Campus nature trail being brought back to life

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If Delta College had a nickname it would be the “Forest of Stockton.”

The campus is Disneyland for botanist and eye candy for gardeners.

As Delta was being constructed, botany instrucSteve Stocking envisioned a campus that flourished with various plants that would be labeled to create an outdoor lab.

PHOTO BY ANGELA BARDOT

“Dr. DeRicco, who was an administrator at the time of the planning for the new campus was interested in trees and his support was very important in the planning of plantings,” said Stocking in an email interview.

“Others who had some control during the early years were also supportive and I was able to get some paid student help during that time to improve the nature trail area.”

In fact, Stocking still works as an unpaid consultant, and has for the past 10 years, on the current contract to refurbish the plant life on campus which has suffered over the years do to a lack of maintenance.

“For upkeep of the area it was essential to have the co-operation of the groundsmen for upkeep. With staff cutbacks it became more and more difficult to maintain the area,” said Stocking.

“I did some of the upkeep myself but as I neared retirement age that also became more difficult.”

According to Paul Ustach, a botanist instructor and one of the consultants for this project said he  expects to see this project done later this semester or at the beginning of spring.

The refurbished nature trail will feature various zones to make it an outdoor classroom. Some of the new zones include redwood, chaparral and oak woodland.

“It’s going to be refixed maybe not to its former self, but refixed,” said Michael Toscano, horticulture instructor, employed here since 1995.

During the early years of of the nature trail, a booklet was sold on campus which students could use to identify different plants by number.

“Over the years the booklet has gone away,” said Toscano.

But it’s something most people take for granted. In fact according to Toscano, students and visitors alike trample over plants to create shortcuts on campus.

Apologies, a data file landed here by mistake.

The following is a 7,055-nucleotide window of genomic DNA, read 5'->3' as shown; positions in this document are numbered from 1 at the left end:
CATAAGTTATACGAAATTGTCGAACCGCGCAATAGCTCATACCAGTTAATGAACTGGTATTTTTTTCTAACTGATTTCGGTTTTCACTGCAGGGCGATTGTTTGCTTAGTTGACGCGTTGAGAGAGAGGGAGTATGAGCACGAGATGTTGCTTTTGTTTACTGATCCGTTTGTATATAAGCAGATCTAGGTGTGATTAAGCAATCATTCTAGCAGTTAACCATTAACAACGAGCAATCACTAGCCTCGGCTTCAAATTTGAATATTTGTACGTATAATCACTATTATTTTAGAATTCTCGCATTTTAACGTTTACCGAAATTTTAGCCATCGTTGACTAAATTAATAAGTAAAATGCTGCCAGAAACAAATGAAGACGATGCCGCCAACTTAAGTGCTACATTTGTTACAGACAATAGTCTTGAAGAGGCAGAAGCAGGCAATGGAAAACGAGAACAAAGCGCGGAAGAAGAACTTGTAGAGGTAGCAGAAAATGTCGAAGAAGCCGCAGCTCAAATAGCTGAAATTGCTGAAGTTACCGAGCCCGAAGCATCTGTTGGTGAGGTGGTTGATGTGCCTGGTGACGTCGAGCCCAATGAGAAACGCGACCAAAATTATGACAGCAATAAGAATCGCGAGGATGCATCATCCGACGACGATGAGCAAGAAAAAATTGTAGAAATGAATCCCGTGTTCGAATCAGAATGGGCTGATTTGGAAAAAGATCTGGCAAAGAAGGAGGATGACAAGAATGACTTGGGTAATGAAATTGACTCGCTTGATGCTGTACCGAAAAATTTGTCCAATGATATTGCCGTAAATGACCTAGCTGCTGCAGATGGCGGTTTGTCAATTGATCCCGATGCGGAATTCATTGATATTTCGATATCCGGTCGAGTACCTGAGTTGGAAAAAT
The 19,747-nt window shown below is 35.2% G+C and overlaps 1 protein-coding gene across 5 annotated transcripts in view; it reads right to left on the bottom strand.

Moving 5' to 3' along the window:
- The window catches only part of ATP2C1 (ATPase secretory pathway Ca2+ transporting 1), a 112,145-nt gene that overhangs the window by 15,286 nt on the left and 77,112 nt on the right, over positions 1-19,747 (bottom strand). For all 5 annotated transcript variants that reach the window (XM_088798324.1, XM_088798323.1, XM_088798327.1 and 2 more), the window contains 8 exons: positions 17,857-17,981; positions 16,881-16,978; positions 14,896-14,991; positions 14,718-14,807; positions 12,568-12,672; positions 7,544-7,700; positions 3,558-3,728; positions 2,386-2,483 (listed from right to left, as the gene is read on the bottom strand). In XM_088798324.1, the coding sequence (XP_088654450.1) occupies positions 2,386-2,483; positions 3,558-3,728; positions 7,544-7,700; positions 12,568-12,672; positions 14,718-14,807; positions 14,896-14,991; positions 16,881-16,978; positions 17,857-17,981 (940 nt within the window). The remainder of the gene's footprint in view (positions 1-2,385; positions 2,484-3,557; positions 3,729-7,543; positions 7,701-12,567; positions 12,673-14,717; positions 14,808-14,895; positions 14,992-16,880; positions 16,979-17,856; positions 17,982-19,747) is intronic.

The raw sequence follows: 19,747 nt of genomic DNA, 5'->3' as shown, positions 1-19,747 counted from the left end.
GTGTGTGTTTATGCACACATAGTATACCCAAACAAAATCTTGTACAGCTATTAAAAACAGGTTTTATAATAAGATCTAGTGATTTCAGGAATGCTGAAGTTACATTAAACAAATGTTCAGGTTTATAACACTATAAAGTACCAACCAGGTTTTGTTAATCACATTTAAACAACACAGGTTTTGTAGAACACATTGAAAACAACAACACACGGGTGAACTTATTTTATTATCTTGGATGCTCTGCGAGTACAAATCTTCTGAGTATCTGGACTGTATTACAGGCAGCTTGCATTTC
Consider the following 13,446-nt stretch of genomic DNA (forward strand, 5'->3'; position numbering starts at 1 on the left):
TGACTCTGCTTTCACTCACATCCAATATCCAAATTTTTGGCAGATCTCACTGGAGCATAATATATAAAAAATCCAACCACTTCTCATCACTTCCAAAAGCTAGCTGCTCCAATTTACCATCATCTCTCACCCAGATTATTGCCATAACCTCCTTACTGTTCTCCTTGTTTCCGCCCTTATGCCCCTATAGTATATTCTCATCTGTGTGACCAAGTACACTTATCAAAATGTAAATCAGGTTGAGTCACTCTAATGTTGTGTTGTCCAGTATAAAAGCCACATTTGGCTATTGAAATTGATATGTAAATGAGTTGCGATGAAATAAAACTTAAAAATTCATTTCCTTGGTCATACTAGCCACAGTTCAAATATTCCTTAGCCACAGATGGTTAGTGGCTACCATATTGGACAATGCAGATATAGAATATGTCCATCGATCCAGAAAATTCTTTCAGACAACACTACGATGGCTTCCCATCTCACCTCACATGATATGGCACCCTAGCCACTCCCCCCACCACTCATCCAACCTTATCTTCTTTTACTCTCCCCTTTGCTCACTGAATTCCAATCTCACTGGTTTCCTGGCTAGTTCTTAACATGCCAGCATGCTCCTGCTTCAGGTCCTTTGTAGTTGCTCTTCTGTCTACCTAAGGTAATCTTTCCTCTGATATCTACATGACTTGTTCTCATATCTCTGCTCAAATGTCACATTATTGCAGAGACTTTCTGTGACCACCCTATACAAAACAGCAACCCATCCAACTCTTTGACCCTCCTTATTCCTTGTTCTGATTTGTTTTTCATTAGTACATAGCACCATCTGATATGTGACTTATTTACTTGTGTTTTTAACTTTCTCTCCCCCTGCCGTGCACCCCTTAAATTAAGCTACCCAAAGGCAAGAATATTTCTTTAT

It’s especially a problem for student planters who are graded on these plants,  that later find the projects destroyed.

“Students will cut through plants,” said Toscano.

“They think its beautiful and they want to admire it but they don’t want to respect it,” Toscano said.

It’s one-third of the financial problem the nature trail faces while interested parties work to rebuild it.

It is also costly to replant squished plant life over and over again.

The other two-thirds of the problem are irrigation and a lack of staff.

The 30- to 40-year-old irrigation system continuously breaks, which at some point left one of  Toscanos classes “without water for two to three weeks.”

While the school’s worry about funding and Prop. 30 floats around this upcoming election, the campus prepares itself for a $6 million cut, which has left Delta with fewer groundskeepers.

The issue isn’t that the nature trail won’t be refurbished, but shorty after being completed there won’t be enough people to properly manage it.

“If it’s not being upkept, the biologist will be out there,” said Ustach.

The future of the plant life is still uncertain at Delta, but Toscano will keep pushing this project until it’s finished and his students will keep working after the project is complete.

With donated money, Toscano makes roughly 15 plaques, denoting plant types, at a time to carry on the legacy of Stocking.

“Steve has the nature trail, but I’ll have the signage,” said Toscano.